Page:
SACKVILLE, N.B. — Upsets make collegiate basketball that much more exciting, except for the team that comes up on the losing end.
In the 2017-16 ACAA Championships, the Mount Allison Mounties received a bye to the semi-finals and were in a great position to advance to the title game and compete for a spot at the CCAA National Championships. They were matched up with the Crandall Chargers with a spot in the finals on the line. While the Mounties were the favourites, anything can happen in single-elimination games.
The Chargers came out of the gates strong, pressuring the Mounties from the opening tip and never letting Mount Allison get a sniff of the lead.
After the first half, Crandall led the Mounties by 17 points, 46-29. They held Mount Allison to just 12 points in the second quarter to push their lead to double digits. While the Mounties would outscore the Chargers in the second half, the first half deficit was too much to overcome. The Mounties fell to the Chargers in the ACAA semi-finals, 90-75.
With that game now a distant memory, a veteran Mounties roster will be looking for more in 2018-19. With several key contributors back in the mix this season, Mount Allison will be looking to get back to the ACAA title game and make their way back to the national championship tournament.
Last season, the Mounties finished the regular season with a record of 15-6 against ACAA opponents. They finished five games behind the Holland Hurricanes for top spot in the league, but they still earned a bye in the post-season. Mount Allison was neck-and-neck with the Hurricanes over the course of the season, but lost their momentum over the final 10 games of the year.
Over their final 10 games of the regular season, the Mounties went just 5-5 to play themselves out of the running for the league crown.
Mount Allison finished a game ahead of both Crandall and the Mount Saint Vincent Mystics in the standings. In the playoff meeting between the Mounties and Chargers, the starters for Mount Allison accounted for 68 of the team’s 75 total points. Mack Chisholm posted a game-high 24 points in the loss.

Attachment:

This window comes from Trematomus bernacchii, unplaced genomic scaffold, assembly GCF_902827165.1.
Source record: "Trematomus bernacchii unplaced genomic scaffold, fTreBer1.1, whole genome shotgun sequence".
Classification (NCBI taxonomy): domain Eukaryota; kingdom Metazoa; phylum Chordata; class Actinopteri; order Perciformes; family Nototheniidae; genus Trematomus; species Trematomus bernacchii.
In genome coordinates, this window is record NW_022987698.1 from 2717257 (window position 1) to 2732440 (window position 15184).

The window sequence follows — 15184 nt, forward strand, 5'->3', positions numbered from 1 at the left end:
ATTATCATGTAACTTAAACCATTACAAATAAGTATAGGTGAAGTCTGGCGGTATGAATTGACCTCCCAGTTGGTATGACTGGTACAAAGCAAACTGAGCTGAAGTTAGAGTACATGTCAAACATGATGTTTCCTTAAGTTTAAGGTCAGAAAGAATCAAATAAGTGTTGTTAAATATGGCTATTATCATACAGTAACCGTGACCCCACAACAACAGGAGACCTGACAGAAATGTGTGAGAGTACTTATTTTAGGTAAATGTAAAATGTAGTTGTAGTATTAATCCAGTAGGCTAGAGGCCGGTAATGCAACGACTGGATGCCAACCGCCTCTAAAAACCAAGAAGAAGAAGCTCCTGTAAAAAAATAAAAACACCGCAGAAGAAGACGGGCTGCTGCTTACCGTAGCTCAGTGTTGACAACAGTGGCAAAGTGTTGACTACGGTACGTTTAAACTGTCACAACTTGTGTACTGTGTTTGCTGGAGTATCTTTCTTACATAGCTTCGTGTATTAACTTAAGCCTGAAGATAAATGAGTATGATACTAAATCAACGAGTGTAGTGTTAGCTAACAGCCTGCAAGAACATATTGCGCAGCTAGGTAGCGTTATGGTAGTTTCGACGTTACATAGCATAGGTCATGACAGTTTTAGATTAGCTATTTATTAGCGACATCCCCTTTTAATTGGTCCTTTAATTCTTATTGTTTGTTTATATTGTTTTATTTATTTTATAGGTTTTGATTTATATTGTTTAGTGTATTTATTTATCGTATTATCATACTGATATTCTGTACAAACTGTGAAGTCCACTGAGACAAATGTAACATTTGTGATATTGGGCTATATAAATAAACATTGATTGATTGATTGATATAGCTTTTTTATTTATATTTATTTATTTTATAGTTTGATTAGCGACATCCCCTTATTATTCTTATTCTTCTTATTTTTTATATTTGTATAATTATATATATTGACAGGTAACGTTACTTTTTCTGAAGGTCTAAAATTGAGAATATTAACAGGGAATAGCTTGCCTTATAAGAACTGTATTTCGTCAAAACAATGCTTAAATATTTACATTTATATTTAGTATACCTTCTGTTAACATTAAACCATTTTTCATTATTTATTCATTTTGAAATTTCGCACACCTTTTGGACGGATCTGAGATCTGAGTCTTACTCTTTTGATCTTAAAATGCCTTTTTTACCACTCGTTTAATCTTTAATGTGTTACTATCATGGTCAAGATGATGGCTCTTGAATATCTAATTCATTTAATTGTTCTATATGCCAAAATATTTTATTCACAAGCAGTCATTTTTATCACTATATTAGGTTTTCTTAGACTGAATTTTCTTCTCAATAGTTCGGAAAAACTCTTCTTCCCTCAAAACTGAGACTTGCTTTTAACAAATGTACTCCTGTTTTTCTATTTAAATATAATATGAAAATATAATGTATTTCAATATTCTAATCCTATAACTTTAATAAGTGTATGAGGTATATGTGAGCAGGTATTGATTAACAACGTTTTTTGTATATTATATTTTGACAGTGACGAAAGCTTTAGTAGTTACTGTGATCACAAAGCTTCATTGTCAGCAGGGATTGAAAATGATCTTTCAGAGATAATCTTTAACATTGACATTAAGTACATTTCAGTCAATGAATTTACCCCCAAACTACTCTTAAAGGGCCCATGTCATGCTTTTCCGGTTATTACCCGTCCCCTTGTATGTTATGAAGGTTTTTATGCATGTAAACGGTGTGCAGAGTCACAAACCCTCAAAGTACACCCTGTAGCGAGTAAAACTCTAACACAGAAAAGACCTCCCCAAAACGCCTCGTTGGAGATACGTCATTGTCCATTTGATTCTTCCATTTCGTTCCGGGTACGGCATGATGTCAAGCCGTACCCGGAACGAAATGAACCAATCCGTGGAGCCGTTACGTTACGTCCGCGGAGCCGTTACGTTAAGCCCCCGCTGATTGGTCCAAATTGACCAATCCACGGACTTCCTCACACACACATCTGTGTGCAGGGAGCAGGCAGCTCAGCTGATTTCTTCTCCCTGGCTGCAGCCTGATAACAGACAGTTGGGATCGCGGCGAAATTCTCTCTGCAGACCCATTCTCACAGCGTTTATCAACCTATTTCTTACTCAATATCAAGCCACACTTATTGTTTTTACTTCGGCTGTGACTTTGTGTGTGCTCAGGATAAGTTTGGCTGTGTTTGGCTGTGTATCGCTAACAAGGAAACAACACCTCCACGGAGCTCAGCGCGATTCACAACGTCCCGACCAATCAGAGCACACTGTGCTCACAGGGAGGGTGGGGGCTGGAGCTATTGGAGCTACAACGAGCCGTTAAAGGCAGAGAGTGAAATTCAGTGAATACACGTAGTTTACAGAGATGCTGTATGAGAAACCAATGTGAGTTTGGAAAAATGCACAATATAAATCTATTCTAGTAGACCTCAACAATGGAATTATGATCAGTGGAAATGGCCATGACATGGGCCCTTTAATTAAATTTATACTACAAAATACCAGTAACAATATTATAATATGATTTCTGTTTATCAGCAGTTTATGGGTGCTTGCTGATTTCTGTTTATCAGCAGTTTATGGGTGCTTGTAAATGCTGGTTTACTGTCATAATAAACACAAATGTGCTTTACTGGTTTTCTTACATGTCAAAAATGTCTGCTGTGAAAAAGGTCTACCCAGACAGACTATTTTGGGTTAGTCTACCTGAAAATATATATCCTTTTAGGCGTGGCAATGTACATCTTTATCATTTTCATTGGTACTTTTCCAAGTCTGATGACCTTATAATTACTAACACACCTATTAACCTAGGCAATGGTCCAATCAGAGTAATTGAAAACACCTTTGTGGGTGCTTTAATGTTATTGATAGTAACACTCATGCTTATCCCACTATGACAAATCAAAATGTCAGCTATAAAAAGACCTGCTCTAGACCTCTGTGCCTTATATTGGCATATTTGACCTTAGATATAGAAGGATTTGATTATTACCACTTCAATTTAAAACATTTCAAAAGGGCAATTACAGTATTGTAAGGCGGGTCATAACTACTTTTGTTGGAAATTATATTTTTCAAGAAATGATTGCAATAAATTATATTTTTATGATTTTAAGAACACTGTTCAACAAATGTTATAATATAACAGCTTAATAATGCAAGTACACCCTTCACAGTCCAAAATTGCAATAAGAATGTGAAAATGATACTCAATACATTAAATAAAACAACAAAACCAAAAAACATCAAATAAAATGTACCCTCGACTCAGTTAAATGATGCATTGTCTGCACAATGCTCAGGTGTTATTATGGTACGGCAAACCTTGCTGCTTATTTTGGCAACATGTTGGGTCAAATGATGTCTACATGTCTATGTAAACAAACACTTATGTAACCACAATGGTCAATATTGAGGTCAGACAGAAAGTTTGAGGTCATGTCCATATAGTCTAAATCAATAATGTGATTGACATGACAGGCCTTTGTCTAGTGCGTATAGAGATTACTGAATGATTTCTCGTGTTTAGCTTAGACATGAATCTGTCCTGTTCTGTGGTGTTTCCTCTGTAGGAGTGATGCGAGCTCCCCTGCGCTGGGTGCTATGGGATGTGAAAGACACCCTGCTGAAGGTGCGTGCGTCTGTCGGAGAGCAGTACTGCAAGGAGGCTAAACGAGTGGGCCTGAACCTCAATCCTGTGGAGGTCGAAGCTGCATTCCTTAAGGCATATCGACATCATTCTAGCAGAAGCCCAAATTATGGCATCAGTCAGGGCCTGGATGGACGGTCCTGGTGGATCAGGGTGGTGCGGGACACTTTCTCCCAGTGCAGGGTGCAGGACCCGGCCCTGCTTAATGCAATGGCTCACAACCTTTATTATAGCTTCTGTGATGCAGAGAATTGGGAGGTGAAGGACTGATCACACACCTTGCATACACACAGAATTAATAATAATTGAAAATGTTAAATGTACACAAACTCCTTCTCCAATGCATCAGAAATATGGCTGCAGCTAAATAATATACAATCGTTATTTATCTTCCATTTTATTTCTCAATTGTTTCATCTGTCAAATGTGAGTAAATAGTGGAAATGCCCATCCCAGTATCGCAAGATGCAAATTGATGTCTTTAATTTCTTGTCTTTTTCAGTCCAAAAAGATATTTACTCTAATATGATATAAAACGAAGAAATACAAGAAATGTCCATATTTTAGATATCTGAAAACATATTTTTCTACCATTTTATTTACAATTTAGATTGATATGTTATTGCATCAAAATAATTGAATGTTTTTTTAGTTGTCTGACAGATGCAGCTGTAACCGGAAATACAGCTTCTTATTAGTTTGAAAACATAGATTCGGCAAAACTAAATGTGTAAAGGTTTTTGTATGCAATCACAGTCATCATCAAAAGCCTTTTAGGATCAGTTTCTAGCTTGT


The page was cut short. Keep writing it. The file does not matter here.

Heading into the 2018-19 season, Chisholm and company will be looking to make up for lost time and avoid another early exit in the post-season.
Chisholm will be entering his fourth year of eligibility in 2018-19. The native of Fall River, Nova Scotia appeared in 20 games last season, making 19 starts. He averaged 9.4 points per game on 61.2% shooting from the floor. The 6’1” guard saved one of his best performances for the post-season, as he scored his 24 points on 10-of-17 shooting from the floor, while also pulling down eight rebounds.
In the back court, Chisholm will be joined by the likes of Seongwoo Park, Aram Currie, and Yanniv Perez, all of whom are back from last year’s team.
Perez is the top returning scorer back for the Mounties in 2018-19. The product of Montreal, QC averaged 11.0 points per game last season. Perez shot 49.0% from the floor and 46.5% from three-point range. He has the ability to score from all areas of the floor, and his three-point jumper helps to spread out the offense and keeps opponents honest in their defensive coverage.
Currie (8.6 ppg, 3.3 rpg) and Park (5.0 ppg, 2.4 apg) will look to build off their 2017-18 performances and take on expanded roles with the team as the season progresses. The veteran back court rotation will be the back bone of the team as they look to contend for a national championship.
On the wing, the Mounties also welcome back Jeshua Becker, a fourth-year guard/forward from Mates Corner, New Brunswick. Becker averaged 6.2 points and 2.4 rebounds per game last season, down slightly from his 8.7 points per game average that he posted as a freshman during the 2015-16 season.
In 2018-19, the Mounties will bring a veteran group to the court each time out. Their online roster lists just five newcomers, giving the team a familiar look from the season before. That should work in favour of Mount Allison, as the majority of players were around for last year’s early exit from the playoffs. They will look to use that as motivation for the season and the post-season when it rolls along.
As is the case more often that not, the bulk of the attention in the ACAA will focus on Holland College. However, there is a ton of talent across the league that will make the Hurricanes’ title defense rather tough.
Mount Allison last made the CCAA National Championships in 2016-17, finishing eighth. After a brief one-year hiatus, the Mounties will look to get back into the eight-team national tournament. They would love to do it with the ACAA Championship in tow, one thing that they have yet to win.
– T. Bennett